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Albums of the week: From Frank Turner to Plan B



Frank Turner’s seventh album

Frank Turner’s seventh album

Frank Turner’s seventh album

Folk-rock singer Frank Turner returns with his most politically charged album yet, and Plan B makes his long-awaited comeback with a third studio album.


Don’t Worry, the opening track on folk-rock singer-songwriter Frank Turner’s seventh album, is a statement for the anxious times we live in, telling us, “Don’t worry if you don’t know what to do”. It sets a theme for the rest of the album.

Elsewhere, 1933, a commentary on the state of politics, reminds us that “the first time it’s a tragedy/the second time it’s a farce” — clearly a reminder of what happened before the Second World War and what is happening again in some parts of the world.

While there are a few non-political songs, it’s when Turner sticks with politics that his songwriting ability and musicianship shines through.

On the track named after Donald Trump’s presidential campaign slogan (Make America Great Again), we are told of the kindness and hospitality that Turner experienced in the US during his tours and are offered some rousing “suggestions from the special relationship”, such as: “Let’s make America great again by making racists ashamed again.”

It could be the most political album from Frank Turner in a while, and it may well be his best yet.


Ryan Ward


This is Plan B’s third studio album, and it’s been an eight-year wait for fans. In 2010 there was The Defamation Of Strickland Banks, and then soundtrack album Ill Manors, so 2018’s studio album release, Heaven Before All Hell Breaks Loose, has been a long time coming.

Plan B, real name Ben Drew, hasn’t been fading into the background, though. His album is everything you could hope for — staying true to the sounds that defined his early days, but also venturing into new territory.

Grateful is a strong opener — easy on the ear and equally catchy. Other stand-out tracks include Stranger, Heartbeat and the already released title track. It’s A War will also no doubt be a hit with fans. Straight after that you’re thrown straight into Plan B at his best with Guess Again, which is kind of what the entire album keeps you doing.


Kerri-Ann Roper


Until now, Janelle Monae’s public persona has been androgynous android, but there’s been a hormonal surge in the system and there is rage in the machine in this, her third studio album.

Her sound continues to cross genres from hip-hop to funk, with more in between. Make Me Feel is unmistakeably inspired by mentor and hero Prince, as is the sense of her revealing raw sexuality, but there’s also a strong statement on the state of the nation. The closing track, Americans, takes a swipe at the American dream, while Crazy, Classic Life says everything might be a mess but let’s party anyway.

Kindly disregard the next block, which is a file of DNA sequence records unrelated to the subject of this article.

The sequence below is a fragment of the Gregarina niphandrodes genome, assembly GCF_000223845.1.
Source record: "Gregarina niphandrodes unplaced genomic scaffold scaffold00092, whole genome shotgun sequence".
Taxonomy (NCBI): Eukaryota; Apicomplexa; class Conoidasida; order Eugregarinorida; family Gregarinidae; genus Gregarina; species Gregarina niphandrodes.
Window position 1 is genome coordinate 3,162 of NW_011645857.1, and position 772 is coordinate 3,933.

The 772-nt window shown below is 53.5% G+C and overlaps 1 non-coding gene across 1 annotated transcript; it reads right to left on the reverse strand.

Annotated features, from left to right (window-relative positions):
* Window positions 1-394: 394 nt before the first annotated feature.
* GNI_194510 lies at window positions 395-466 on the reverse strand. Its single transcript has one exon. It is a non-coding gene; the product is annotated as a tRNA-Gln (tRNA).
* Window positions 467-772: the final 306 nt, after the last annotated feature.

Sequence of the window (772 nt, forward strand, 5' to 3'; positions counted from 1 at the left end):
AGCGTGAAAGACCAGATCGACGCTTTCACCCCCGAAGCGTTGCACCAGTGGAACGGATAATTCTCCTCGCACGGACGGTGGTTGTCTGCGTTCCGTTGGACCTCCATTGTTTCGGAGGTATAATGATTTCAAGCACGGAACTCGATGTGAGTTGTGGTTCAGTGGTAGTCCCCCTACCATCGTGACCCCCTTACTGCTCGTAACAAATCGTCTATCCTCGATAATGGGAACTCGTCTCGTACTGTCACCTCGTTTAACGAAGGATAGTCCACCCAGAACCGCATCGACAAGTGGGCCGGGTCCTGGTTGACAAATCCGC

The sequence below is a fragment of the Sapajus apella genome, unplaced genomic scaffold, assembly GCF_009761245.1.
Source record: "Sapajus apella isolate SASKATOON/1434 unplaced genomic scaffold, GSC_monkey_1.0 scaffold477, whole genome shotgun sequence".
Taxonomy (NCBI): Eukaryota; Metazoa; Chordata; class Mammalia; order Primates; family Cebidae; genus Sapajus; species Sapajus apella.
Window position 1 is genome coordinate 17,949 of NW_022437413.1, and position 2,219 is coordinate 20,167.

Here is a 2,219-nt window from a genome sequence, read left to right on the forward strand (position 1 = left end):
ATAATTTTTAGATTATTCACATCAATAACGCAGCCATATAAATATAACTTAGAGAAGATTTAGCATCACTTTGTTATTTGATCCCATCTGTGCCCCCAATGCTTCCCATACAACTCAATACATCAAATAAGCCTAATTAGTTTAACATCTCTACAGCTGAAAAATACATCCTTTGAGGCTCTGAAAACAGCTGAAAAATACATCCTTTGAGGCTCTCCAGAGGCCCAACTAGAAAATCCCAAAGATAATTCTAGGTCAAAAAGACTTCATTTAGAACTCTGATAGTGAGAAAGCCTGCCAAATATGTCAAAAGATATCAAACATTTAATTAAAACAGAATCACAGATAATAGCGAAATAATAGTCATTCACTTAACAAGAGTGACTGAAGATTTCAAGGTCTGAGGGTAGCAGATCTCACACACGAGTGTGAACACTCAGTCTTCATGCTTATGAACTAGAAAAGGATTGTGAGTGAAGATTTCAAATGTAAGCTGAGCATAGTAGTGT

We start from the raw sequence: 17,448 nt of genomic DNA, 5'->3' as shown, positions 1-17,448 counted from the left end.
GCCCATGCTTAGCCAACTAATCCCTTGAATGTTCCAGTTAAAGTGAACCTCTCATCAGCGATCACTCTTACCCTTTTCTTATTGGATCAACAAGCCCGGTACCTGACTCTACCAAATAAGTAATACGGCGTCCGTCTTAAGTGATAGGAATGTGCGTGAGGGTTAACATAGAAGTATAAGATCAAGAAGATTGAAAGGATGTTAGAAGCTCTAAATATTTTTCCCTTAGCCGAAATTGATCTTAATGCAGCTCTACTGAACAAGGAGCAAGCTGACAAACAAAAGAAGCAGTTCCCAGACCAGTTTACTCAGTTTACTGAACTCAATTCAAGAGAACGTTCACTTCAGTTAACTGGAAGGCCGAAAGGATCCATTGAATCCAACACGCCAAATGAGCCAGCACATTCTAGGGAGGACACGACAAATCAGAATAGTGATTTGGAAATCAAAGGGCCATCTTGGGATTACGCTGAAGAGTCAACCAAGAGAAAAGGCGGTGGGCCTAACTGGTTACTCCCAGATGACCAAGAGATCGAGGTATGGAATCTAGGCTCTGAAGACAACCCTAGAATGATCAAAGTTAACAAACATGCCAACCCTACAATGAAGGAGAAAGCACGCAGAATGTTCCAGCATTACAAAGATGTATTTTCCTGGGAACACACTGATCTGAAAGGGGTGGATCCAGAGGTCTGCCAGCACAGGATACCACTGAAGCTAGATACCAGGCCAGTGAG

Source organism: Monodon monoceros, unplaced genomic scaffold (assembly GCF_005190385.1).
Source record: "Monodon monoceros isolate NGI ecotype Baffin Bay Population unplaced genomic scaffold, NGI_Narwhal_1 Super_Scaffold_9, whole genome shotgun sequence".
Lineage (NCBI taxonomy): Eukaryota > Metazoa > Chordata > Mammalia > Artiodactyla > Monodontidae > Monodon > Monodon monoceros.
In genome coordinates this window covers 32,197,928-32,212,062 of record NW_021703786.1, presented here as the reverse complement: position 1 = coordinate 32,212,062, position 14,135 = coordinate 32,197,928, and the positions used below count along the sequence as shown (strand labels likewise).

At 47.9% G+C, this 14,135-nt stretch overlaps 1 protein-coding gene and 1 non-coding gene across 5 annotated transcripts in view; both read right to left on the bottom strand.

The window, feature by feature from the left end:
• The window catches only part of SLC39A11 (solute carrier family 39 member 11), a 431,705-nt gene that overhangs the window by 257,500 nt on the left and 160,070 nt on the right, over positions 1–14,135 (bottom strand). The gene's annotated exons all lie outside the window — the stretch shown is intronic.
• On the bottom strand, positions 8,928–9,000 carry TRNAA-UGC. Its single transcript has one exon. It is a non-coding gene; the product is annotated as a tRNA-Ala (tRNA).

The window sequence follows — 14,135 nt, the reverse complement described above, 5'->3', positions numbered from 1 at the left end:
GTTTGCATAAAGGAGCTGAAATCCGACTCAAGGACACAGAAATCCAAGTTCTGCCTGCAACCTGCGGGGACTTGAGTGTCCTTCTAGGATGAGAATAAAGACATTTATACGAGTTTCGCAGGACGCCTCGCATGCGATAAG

The musical landscape is mostly upbeat and celebratory but, lyrically, there is power, intelligence and strength.


Lisa Allen


Hailey Tuck is the latest in the seemingly never-ending stream of modern acts taking tracks from rock and pop’s back catalogue and re-interpreting them in a self-consciously retro style.

Although the Texas-born singer has at least has headed down the lesser explored of avenue of old-school jazz, and has first-class credentials in the form of renowned producer Larry Klein, it nevertheless still makes for a wan listening experience.

The style is a little too mannered to suit to these mainly mid-to-late 20th century originals made famous by artists including The Kinks, Paul McCartney and Pulp. Even songs closer in spirit, such as Joni Mitchell’s Cactus Tree, are rendered somewhat inert, the emotional content exchanged for era-specific authenticity.

Although Junk is certainly not rubbish, it will most likely prove too junky for jazz purists and not junky enough for pop fans.


James Robinson


After solo projects and a fine EP, Middle Kids’ debut demands you take notice. As they namecheck Maryland, we could be in the USA’s east coast or their native Australia, and the record balances universal appeal with hooky, visceral personality.

As fuzz, distortion and stacked harmonies recur, it’s obvious the trio is throwing everything into its debut. Arrangements switch gear in service of a song, but occasionally you hear the clang of a kitchen sink.

Singer Hannah Joy’s songwriting seems (a) emotionally healthy and (b) to make the sound utterly exciting. Give Lost Friends a listen before your actual friends start recommending it.


Michael Dornan

Belfast Telegraph